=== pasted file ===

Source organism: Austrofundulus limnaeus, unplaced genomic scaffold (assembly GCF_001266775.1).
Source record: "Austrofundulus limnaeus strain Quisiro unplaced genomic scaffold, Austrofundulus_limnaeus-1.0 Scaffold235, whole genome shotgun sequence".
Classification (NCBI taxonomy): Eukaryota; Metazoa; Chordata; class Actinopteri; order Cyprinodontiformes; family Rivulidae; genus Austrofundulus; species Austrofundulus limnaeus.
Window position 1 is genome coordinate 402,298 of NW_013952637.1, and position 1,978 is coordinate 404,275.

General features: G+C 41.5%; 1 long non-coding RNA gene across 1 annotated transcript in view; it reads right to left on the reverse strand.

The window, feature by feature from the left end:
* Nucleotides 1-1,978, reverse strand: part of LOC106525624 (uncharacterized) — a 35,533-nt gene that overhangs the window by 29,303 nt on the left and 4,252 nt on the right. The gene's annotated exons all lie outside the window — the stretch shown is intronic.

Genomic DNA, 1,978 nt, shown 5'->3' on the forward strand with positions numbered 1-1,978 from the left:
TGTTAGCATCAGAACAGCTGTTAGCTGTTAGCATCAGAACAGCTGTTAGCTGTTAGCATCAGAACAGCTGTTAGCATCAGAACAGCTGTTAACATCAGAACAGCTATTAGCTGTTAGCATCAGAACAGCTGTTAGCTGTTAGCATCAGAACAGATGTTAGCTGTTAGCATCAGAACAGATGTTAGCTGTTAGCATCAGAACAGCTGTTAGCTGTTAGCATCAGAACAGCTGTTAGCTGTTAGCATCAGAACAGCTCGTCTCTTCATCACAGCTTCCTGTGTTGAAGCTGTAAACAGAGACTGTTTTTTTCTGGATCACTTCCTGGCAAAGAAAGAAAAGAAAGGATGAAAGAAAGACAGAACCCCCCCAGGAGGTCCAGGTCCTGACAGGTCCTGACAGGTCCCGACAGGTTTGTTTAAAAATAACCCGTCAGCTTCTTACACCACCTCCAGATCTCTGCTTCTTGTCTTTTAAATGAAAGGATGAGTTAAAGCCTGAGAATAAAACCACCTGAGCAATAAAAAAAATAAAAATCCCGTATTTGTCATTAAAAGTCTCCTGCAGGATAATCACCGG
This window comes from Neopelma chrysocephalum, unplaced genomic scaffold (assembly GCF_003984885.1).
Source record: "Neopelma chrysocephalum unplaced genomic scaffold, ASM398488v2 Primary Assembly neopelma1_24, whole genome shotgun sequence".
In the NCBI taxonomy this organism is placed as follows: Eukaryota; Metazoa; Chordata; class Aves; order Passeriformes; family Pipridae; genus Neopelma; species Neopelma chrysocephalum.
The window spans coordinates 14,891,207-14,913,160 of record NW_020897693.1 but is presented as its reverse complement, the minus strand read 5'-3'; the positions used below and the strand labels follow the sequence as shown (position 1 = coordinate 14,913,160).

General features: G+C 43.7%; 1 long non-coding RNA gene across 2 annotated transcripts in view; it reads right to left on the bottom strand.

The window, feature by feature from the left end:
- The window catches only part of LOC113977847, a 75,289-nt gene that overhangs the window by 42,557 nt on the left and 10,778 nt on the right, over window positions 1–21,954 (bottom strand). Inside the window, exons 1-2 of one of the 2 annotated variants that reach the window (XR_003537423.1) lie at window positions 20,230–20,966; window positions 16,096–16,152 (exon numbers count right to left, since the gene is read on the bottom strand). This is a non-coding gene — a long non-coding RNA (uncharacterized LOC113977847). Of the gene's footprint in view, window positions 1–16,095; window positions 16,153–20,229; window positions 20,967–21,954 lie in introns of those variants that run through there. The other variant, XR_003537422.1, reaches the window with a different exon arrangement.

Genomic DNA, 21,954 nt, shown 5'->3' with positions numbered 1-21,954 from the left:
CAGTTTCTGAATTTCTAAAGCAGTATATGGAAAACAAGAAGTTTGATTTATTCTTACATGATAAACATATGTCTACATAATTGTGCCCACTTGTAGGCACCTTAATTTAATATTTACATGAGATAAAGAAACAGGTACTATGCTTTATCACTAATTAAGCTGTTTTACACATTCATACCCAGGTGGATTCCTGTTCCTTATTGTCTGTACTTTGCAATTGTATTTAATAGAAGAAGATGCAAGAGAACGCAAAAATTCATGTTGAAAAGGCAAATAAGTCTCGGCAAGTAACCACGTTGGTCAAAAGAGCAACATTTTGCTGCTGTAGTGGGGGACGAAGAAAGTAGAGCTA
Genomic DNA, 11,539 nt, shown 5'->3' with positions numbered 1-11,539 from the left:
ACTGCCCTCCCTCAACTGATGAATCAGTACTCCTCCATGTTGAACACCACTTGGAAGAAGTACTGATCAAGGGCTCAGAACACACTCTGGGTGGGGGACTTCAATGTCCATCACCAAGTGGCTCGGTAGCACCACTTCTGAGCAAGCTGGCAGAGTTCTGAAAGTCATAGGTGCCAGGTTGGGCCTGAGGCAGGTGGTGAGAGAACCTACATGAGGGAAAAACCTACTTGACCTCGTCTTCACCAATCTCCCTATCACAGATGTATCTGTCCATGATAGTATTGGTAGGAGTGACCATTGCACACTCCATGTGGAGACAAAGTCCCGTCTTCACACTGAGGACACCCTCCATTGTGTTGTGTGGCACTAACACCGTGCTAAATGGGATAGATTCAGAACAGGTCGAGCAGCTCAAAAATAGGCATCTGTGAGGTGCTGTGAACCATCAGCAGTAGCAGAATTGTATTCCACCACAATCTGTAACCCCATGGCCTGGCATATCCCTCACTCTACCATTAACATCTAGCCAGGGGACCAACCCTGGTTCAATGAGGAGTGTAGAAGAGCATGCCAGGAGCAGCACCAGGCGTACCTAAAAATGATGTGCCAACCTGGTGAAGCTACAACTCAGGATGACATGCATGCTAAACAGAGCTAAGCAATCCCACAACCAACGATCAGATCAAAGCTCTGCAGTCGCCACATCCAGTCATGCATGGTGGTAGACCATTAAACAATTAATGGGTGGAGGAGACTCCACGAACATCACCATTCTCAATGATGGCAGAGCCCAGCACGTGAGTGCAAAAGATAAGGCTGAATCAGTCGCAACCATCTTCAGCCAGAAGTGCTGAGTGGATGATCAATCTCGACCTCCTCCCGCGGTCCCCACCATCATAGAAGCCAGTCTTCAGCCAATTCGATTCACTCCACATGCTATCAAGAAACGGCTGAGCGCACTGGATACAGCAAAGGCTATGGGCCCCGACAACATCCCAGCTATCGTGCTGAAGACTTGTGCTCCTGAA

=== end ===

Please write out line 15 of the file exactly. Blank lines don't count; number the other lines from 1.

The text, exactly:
The window, feature by feature from the left end: